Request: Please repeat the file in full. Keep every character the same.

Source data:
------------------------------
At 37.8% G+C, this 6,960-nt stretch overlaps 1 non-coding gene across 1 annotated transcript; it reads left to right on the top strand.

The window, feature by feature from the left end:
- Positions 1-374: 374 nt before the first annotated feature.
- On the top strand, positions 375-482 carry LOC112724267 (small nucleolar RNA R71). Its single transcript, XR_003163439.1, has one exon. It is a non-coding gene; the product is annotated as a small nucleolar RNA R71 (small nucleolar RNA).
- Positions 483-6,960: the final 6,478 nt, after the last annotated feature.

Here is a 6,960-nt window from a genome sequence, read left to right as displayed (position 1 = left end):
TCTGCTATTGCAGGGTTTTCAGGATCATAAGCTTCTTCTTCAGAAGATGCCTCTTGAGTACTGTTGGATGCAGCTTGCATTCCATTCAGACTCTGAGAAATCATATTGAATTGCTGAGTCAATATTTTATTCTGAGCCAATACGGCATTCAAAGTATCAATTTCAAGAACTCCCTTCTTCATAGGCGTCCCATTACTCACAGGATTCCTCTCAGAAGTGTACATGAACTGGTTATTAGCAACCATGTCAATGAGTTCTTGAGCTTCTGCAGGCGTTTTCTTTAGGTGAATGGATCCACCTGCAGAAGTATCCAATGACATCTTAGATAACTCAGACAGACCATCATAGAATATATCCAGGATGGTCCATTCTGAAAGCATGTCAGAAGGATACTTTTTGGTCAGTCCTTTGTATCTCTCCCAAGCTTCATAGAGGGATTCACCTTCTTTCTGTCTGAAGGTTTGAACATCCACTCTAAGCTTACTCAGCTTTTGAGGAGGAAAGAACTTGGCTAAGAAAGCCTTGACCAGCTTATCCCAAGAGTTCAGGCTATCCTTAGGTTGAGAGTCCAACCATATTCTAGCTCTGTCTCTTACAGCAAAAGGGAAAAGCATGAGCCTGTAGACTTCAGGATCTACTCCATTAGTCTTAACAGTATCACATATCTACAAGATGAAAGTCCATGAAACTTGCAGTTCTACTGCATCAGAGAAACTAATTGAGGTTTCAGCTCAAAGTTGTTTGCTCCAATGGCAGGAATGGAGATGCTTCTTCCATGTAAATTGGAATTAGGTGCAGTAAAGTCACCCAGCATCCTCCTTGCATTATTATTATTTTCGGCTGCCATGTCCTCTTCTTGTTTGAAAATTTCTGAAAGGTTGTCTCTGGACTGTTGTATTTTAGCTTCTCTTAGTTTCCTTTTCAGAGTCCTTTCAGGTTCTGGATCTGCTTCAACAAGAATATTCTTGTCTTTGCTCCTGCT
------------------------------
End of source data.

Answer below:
At 37.8% G+C, this 6,960-nt stretch overlaps 1 non-coding gene across 1 annotated transcript; it reads left to right on the top strand.

The window, feature by feature from the left end:
- Positions 1-374: 374 nt before the first annotated feature.
- On the top strand, positions 375-482 carry LOC112724267 (small nucleolar RNA R71). Its single transcript, XR_003163439.1, has one exon. It is a non-coding gene; the product is annotated as a small nucleolar RNA R71 (small nucleolar RNA).
- Positions 483-6,960: the final 6,478 nt, after the last annotated feature.

Here is a 6,960-nt window from a genome sequence, read left to right as displayed (position 1 = left end):
TCTGCTATTGCAGGGTTTTCAGGATCATAAGCTTCTTCTTCAGAAGATGCCTCTTGAGTACTGTTGGATGCAGCTTGCATTCCATTCAGACTCTGAGAAATCATATTGAATTGCTGAGTCAATATTTTATTCTGAGCCAATACGGCATTCAAAGTATCAATTTCAAGAACTCCCTTCTTCATAGGCGTCCCATTACTCACAGGATTCCTCTCAGAAGTGTACATGAACTGGTTATTAGCAACCATGTCAATGAGTTCTTGAGCTTCTGCAGGCGTTTTCTTTAGGTGAATGGATCCACCTGCAGAAGTATCCAATGACATCTTAGATAACTCAGACAGACCATCATAGAATATATCCAGGATGGTCCATTCTGAAAGCATGTCAGAAGGATACTTTTTGGTCAGTCCTTTGTATCTCTCCCAAGCTTCATAGAGGGATTCACCTTCTTTCTGTCTGAAGGTTTGAACATCCACTCTAAGCTTACTCAGCTTTTGAGGAGGAAAGAACTTGGCTAAGAAAGCCTTGACCAGCTTATCCCAAGAGTTCAGGCTATCCTTAGGTTGAGAGTCCAACCATATTCTAGCTCTGTCTCTTACAGCAAAAGGGAAAAGCATGAGCCTGTAGACTTCAGGATCTACTCCATTAGTCTTAACAGTATCACATATCTACAAGATGAAAGTCCATGAAACTTGCAGTTCTACTGCATCAGAGAAACTAATTGAGGTTTCAGCTCAAAGTTGTTTGCTCCAATGGCAGGAATGGAGATGCTTCTTCCATGTAAATTGGAATTAGGTGCAGTAAAGTCACCCAGCATCCTCCTTGCATTATTATTATTTTCGGCTGCCATGTCCTCTTCTTGTTTGAAAATTTCTGAAAGGTTGTCTCTGGACTGTTGTATTTTAGCTTCTCTTAGTTTCCTTTTCAGAGTCCTTTCAGGTTCTGGATCTGCTTCAACAAGAATATTCTTGTCTTTGCTCCTGCT